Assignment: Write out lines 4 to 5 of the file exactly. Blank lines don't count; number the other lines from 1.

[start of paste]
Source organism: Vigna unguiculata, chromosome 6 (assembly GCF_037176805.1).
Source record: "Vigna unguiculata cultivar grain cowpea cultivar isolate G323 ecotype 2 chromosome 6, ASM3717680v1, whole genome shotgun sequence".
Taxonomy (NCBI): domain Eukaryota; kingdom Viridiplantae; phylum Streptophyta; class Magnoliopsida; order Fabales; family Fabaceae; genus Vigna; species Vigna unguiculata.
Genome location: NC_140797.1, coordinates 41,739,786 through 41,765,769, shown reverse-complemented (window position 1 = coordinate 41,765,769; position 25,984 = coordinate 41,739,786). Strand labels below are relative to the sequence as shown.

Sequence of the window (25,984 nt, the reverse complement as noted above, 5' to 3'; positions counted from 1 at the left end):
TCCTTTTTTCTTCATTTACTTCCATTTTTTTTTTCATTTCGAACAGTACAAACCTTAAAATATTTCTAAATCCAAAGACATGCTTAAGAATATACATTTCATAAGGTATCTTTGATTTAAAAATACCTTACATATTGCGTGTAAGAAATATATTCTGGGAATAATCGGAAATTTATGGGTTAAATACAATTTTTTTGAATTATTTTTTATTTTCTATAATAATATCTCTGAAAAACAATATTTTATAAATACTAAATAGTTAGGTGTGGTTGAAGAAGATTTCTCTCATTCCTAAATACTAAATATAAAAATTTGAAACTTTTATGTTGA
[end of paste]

Genome location: NC_140797.1, coordinates 41,739,786 through 41,765,769, shown reverse-complemented (window position 1 = coordinate 41,765,769; position 25,984 = coordinate 41,739,786). Strand labels below are relative to the sequence as shown.

Sequence of the window (25,984 nt, the reverse complement as noted above, 5' to 3'; positions counted from 1 at the left end):